aka Edison’s Frankenstein
16 min., 1910
Directed by J. Searle Dawley
Edison has nothing on Méliès.
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This version of Frankenstein has Frankenstein (Augustus Phillips) working on creating life, in this case the Monster (Charles Ogle). While the process is going on he is extremely happy and excited, but after creating the monster he realizes exactly what he’s done and quickly leaves. We meet his soon to be wife Elizabeth (Mary Fuller) and it seems that the Monster has also fallen for her. After a bit of time Frankenstein finally has a confrontation with the monster and after that the monster fades into a mirror forever leaving Frankenstein and Elizabeth to their love.
So it’s pretty hard to look at the acting in this movie and take it very seriously, mainly because it just comes off as very silly and over-the-top. Then again that’s just the sign of the time and that’s the way things were done back then. So I really can’t (okay I can, but I shouldn’t) be too hard on it. The cast does convey exactly what they should and you never really have to question exactly what’s going on. The best of the bunch has to be Charles Ogle with his extremely creepy facial expressions and even the way he moves is just kinda jarring.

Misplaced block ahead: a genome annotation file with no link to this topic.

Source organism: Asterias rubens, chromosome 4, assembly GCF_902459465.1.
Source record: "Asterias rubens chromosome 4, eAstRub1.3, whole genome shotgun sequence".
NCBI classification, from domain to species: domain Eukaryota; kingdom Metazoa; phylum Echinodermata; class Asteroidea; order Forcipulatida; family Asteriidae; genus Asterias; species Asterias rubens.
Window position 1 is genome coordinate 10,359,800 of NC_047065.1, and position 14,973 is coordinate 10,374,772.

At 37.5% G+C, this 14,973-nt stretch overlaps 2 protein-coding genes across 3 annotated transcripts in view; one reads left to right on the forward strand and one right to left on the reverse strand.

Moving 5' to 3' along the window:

Now the effect of the movie were actually pretty poor. Now don’t try and attack me and tell me that it’s just the times, because after watching Méliès movies which came out fourteen years earlier, these effects actually seem like a step backwards. The only real good effect is when the creation of the monster is going on and they used reverse footage. Nicely done, but that’s about it.
In the end this movie is an interesting look at a movie that is one hundred years old. It has its good parts and it has its flaws but at the end of the day it’s worth a look see, mainly because it’s so short.Have You Read...?